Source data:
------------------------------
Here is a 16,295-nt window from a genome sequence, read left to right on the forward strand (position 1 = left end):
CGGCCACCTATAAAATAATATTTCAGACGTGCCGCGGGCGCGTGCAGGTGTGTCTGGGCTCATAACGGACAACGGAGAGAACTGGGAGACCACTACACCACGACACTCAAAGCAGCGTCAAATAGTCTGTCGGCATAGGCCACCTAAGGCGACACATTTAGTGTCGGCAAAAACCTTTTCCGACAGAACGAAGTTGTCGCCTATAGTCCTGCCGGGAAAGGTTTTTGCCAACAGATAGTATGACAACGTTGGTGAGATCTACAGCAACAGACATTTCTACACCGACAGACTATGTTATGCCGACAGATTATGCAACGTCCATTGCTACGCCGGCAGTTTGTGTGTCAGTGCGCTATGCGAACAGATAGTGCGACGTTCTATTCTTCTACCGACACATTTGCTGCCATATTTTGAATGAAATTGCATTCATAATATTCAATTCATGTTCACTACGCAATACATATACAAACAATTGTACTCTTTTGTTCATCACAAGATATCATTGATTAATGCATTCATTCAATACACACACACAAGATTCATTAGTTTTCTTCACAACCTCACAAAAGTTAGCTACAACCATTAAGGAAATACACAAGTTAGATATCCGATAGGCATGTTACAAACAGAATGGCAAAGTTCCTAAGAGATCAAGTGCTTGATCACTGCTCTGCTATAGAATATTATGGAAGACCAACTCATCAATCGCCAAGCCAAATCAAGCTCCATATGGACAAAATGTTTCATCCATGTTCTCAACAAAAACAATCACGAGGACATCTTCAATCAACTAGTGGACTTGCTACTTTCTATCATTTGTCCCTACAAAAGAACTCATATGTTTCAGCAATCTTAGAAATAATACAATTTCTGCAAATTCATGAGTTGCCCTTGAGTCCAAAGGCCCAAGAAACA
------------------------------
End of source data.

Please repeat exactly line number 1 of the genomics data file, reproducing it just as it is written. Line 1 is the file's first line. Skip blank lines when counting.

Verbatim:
Here is a 16,295-nt window from a genome sequence, read left to right on the forward strand (position 1 = left end):